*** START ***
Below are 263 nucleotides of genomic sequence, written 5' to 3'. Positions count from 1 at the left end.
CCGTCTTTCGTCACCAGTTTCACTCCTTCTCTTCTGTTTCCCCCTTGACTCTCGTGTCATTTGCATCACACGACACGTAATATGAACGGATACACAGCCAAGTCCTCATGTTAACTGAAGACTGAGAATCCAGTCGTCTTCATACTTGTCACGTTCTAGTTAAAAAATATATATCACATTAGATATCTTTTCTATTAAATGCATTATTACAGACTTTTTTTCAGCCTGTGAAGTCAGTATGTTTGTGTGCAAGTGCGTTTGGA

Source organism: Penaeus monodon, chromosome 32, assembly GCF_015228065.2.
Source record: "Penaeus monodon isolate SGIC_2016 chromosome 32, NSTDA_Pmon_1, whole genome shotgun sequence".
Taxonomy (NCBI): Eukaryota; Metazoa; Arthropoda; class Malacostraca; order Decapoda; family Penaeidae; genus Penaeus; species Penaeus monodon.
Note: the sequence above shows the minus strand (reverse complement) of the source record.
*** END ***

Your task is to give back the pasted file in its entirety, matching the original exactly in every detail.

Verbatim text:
Below are 263 nucleotides of genomic sequence, written 5' to 3'. Positions count from 1 at the left end.
CCGTCTTTCGTCACCAGTTTCACTCCTTCTCTTCTGTTTCCCCCTTGACTCTCGTGTCATTTGCATCACACGACACGTAATATGAACGGATACACAGCCAAGTCCTCATGTTAACTGAAGACTGAGAATCCAGTCGTCTTCATACTTGTCACGTTCTAGTTAAAAAATATATATCACATTAGATATCTTTTCTATTAAATGCATTATTACAGACTTTTTTTCAGCCTGTGAAGTCAGTATGTTTGTGTGCAAGTGCGTTTGGA

Source organism: Penaeus monodon, chromosome 32, assembly GCF_015228065.2.
Source record: "Penaeus monodon isolate SGIC_2016 chromosome 32, NSTDA_Pmon_1, whole genome shotgun sequence".
Taxonomy (NCBI): Eukaryota; Metazoa; Arthropoda; class Malacostraca; order Decapoda; family Penaeidae; genus Penaeus; species Penaeus monodon.
Note: the sequence above shows the minus strand (reverse complement) of the source record.